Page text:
"It's important to remember that the vast majority of hospitalizations and deaths are in unvaccinated people, not un-boosted people," Tedros told reporters Wednesday. The WHO has recommended that boosters be "targeted to the population groups at highest risk of serious disease and those necessary to protect the health system."

"We must be very clear that the vaccines we have remain effective against both the Delta and Omicron variants," Tedros said. "The global priority must be to support all countries to reach the 40% target as quickly as possible, and the 70% target by the middle of next year. No country can boost its way out of the pandemic."

Tedros' remarks came amid encouraging data out of South Africa, where the rapid Omicron surge appears to be fading as quickly as it expanded. Omicron was first detected last month in southern Africa.

Additional findings from research teams in the United Kingdom and Denmark—countries with high vaccination rates—indicate that Omicron causes less severe disease than other variants, though experts cautioned that such analyses are not conclusive and should not be used to justify the abandonment of public safety precautions.

"If the numbers are so big, it can still cause a substantial public health problem even if per case the risk of severe disease is less," Cheryl Cohen, an epidemiologist at the University of Witwatersrand, told the Financial Times on Wednesday.

As Tedros emphasized, studies have also demonstrated that existing vaccines and booster doses are effective against the heavily mutated Omicron variant. But such findings are unlikely to be of much comfort to people living in countries that have been deprived of shots thanks to rich nations' hoarding of doses and essential vaccine technology.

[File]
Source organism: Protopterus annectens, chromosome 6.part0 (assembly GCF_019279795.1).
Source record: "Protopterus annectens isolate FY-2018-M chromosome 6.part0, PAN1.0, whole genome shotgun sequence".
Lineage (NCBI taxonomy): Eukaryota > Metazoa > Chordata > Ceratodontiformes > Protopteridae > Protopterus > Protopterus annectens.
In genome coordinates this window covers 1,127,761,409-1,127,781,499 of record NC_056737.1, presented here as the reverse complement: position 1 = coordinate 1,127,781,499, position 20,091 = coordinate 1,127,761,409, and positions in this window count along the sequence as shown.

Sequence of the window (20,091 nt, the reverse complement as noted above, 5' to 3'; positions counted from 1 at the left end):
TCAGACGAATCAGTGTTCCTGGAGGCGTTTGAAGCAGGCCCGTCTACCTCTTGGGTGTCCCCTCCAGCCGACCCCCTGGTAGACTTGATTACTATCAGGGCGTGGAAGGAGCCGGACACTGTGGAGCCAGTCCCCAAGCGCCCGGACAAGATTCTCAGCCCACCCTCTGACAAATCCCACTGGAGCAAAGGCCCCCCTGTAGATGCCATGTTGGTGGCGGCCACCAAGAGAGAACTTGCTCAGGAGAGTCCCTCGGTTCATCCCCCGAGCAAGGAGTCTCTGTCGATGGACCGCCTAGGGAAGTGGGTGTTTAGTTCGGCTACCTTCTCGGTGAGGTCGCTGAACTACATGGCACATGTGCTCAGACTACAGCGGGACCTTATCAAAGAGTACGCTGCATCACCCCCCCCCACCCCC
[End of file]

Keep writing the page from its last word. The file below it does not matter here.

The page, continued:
"All vaccines still seem to provide a significant degree of protection against serious illness from Omicron, which is the most crucial goal," the New York Times reported Sunday. "But only the Pfizer and Moderna shots, when reinforced by a booster, appear to have initial success at stopping infections, and these vaccines are unavailable in most of the world."

The two U.S.-based pharmaceutical giants have raked in massive profits from their vaccines, which were developed with the help of billions of dollars in public funding and government research. Both companies have refused to take part in WHO-backed technology transfer efforts, and the Biden administration has thus far declined to force them to share their recipes with the world.

Moderna's billionaire CEO said earlier this week that his company hopes to begin clinical trials early next year for an Omicron-specific booster, a shot that is unlikely to be widely available in low-income countries.

"Better boosters are on the way. Great, except who will get them, I wonder?" said Nick Dearden, executive director of the U.K.-based advocacy group Global Justice Now. "We’re now in an endless cycle of developing ever better drugs to protect us from the vaccine apartheid we've inflicted on the world."